You Shall Appoint for Yourself Judges
by Daniel Friedmann, translated by Haim Watzman
Oxford University Press, 416 pp., $100
Towering over Israeli law of the past several decades is the singular figure of Aharon Barak. A former dean of the law faculty of the Hebrew University, he was appointed attorney general in 1975, became a justice on the Supreme Court three years later, and headed the court from 1995 to 2006. Combining the raw intellectual firepower of Oliver Wendell Holmes with the activism of Earl Warren, Barak remade the court, and to some extent the country, with his bold assertions of judicial power. His sheer range and depth led Richard Posner, the prolific former judge on the United States Court of Appeals for the Seventh Circuit (and a trenchant critic of Barak’s approach), to suggest that Barak would deserve a Nobel Prize for law, if such a thing existed. It is not much of an exaggeration to say that legal and judicial politics in Israel since his retirement have pivoted on competing views of Barak and his court: Was he a robust defender of human rights or a runaway judge who imposed his political preferences on a nation? In The Purse and the Sword, one of Barak’s chief intellectual antagonists, former minister of justice Daniel Friedmann, lays out the case against him.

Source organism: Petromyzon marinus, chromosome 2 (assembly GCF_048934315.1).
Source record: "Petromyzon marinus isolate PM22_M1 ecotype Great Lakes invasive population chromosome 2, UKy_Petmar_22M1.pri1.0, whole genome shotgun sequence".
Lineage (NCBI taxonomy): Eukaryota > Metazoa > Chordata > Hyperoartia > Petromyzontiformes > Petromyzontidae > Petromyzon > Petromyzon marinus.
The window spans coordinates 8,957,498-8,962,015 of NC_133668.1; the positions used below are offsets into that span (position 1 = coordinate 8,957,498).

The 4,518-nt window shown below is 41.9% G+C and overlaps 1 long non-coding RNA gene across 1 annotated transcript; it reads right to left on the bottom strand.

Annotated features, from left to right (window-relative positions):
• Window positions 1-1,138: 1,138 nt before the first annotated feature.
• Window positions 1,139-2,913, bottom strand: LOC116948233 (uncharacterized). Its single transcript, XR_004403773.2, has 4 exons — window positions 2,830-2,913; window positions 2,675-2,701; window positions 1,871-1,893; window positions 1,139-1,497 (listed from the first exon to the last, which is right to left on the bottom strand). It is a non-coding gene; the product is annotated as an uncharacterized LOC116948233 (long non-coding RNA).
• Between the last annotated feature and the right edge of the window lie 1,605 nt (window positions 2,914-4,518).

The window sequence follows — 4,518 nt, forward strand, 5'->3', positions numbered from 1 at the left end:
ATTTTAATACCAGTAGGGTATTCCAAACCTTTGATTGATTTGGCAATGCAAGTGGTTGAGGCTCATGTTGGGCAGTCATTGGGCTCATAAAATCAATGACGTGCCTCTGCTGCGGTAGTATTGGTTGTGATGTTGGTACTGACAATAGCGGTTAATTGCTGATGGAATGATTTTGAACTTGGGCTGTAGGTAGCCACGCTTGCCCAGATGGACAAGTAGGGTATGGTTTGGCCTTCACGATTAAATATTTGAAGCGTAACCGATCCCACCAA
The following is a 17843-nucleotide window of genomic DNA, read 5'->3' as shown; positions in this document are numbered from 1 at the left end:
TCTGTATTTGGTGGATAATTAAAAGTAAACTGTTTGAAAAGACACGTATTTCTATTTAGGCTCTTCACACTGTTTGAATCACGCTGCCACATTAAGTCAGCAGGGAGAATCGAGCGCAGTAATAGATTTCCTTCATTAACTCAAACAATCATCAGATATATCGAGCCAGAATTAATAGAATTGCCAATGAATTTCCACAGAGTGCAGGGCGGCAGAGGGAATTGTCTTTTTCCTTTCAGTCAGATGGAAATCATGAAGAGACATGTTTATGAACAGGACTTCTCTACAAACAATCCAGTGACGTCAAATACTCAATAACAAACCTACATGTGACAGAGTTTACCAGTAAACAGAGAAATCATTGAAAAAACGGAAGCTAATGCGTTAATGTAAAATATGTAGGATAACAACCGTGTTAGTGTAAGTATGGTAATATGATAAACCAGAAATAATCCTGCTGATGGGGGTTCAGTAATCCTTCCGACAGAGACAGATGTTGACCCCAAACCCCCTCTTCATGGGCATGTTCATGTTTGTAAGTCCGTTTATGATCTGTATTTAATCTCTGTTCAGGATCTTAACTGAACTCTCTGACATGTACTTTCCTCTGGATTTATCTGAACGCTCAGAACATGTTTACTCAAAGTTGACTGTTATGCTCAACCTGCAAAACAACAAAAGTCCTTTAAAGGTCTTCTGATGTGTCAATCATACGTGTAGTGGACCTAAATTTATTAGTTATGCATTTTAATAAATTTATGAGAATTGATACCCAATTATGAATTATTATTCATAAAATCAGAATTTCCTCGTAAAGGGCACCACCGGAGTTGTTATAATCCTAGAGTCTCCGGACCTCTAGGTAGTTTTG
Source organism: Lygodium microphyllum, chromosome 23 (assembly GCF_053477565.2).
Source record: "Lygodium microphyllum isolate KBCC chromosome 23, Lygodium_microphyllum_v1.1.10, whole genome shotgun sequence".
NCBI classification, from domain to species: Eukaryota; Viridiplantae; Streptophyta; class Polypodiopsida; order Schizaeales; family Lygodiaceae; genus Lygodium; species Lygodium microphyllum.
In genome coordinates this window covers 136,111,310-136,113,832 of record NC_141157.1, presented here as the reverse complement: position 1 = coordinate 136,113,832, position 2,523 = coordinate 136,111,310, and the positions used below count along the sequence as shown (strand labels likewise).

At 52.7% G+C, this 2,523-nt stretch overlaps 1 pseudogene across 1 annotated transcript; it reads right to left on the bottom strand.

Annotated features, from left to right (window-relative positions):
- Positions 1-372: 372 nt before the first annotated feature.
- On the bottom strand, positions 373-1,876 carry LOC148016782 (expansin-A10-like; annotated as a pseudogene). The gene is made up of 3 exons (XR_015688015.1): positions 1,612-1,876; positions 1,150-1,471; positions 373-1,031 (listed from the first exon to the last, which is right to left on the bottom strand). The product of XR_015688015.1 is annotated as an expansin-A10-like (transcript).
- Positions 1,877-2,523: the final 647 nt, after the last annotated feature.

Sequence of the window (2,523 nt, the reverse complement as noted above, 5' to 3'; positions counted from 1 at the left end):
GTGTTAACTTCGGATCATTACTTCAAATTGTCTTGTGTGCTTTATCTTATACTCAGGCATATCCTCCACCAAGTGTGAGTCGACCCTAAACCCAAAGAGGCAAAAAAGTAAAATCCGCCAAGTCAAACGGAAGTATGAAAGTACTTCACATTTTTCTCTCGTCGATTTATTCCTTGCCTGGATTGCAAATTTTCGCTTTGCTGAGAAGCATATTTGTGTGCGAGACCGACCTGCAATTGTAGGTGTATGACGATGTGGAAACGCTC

As is well known, Israel’s founding fathers could not agree on a constitutional text, in large part because of disputes between religious leaders and parties and the secular political establishment. Instead, the country has gradually adopted a series of “Basic Laws” (chukei ha-yesod) to define the fundamental institutions of the state. As a result of this piecemeal approach, the country has no formal constitution to interpret, and in this Israel is much like its former overseer, the United Kingdom. As in the UK, Israeli legislators could do pretty much what they liked, free of the fundamental constraints that might be found in a formal bill of rights or a written constitution. To be sure, there were common law traditions and principles of “natural justice” that might constrain policymakers, particularly in the administrative realm. But these were minimal, and judges interpreted them narrowly.